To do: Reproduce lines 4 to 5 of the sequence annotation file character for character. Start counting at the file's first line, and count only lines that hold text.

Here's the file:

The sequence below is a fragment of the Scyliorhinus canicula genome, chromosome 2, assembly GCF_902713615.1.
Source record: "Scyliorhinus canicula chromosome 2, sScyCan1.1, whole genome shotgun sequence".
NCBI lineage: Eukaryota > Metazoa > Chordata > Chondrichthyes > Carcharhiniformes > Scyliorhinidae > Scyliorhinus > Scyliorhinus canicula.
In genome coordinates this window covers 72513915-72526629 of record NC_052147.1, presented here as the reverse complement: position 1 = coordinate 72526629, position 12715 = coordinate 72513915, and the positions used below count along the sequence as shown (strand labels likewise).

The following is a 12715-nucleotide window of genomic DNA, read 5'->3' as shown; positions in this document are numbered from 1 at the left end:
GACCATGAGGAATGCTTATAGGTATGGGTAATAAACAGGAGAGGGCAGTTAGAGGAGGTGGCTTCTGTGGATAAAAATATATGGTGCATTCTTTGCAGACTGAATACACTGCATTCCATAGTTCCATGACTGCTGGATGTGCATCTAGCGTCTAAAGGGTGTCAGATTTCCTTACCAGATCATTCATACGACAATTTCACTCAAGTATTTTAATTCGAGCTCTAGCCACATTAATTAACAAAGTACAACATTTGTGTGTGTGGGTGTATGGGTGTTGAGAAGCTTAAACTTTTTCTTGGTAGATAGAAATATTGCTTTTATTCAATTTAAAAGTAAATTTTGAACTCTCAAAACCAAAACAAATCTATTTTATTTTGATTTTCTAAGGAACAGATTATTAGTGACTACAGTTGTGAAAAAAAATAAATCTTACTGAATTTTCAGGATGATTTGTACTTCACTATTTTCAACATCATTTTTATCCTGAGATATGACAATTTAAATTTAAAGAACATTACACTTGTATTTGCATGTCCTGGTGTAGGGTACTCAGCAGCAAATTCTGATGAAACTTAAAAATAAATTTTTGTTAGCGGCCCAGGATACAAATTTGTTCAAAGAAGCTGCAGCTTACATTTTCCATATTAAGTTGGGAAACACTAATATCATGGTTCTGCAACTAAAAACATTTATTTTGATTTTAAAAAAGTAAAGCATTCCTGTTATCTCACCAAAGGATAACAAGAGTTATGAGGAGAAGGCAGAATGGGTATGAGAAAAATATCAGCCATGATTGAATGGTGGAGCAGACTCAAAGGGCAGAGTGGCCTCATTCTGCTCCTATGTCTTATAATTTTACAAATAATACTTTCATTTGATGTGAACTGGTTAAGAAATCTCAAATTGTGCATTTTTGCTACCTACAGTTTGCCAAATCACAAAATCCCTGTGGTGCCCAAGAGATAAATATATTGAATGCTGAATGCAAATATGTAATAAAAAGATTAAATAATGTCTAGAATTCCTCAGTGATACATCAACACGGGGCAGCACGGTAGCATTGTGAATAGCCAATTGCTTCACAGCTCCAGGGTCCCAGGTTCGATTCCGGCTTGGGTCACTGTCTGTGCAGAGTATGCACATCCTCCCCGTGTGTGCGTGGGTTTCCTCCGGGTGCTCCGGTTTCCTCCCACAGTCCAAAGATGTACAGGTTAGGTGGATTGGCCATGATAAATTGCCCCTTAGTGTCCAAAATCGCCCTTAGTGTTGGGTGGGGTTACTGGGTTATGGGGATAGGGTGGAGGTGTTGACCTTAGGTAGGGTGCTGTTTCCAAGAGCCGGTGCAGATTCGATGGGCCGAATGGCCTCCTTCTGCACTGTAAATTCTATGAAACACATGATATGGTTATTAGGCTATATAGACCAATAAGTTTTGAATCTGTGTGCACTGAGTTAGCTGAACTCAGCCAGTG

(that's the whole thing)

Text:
In genome coordinates this window covers 72513915-72526629 of record NC_052147.1, presented here as the reverse complement: position 1 = coordinate 72526629, position 12715 = coordinate 72513915, and the positions used below count along the sequence as shown (strand labels likewise).

The following is a 12715-nucleotide window of genomic DNA, read 5'->3' as shown; positions in this document are numbered from 1 at the left end: